This came out in 2001 – or at least that’s when I got it. Here’s what I said about it back then (with some minor editing):
The lights go down. The curtains part. The orchestra comes in with a swelling, heroic flourish then fades away as our story begins: “I dreamed of you on my farm,” says our narrator in nasal, Neil Young tones over a romantic piano melody and fluttering violins. “I dreamed of you in my arms. But dreams are always wrong.”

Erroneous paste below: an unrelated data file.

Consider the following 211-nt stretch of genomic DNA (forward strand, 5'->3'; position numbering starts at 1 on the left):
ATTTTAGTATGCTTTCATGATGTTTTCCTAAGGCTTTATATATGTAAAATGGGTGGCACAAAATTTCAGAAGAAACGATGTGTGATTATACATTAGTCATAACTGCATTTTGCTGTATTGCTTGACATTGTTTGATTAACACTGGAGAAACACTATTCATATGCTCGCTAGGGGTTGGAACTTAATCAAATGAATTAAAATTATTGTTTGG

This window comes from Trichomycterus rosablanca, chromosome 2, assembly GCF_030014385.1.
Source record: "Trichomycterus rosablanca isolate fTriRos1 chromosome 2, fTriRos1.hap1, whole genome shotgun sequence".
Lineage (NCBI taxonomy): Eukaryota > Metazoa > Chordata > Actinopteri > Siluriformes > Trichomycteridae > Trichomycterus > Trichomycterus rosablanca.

Welcome to the latest lush production of dream-pop artistes Mercury Rev, whose own tale could be a movie in itself. Once a noisy art-chaos ensemble — ironically formed to create soundtracks for various members’ films — the constantly shifting band has slowly evolved into an ornate post-psychedelic ensemble a la Flaming Lips (guitarist Jonathan Donahue’s one-time band). And All is Dream, their fifth album and long-overdue followup to 1998’s brilliant and lovely Deserter’s Songs, is their most ambitious and fully formed work to date — an album that redefines the term cinematic with a stunning aural tapestry of psychedelic guitar-driven swirl, post-rock daring, string-based orchestral grandeur and heart-tugging romanticism. All is Dream was to be produced by ’60s legend Jack Nitzsche, who died shortly before recording. Even without his presence — but doubtlessly with the presence of his spirit — they have created a stirring masterpiece destined for critics year-end lists. And that’s your happy ending.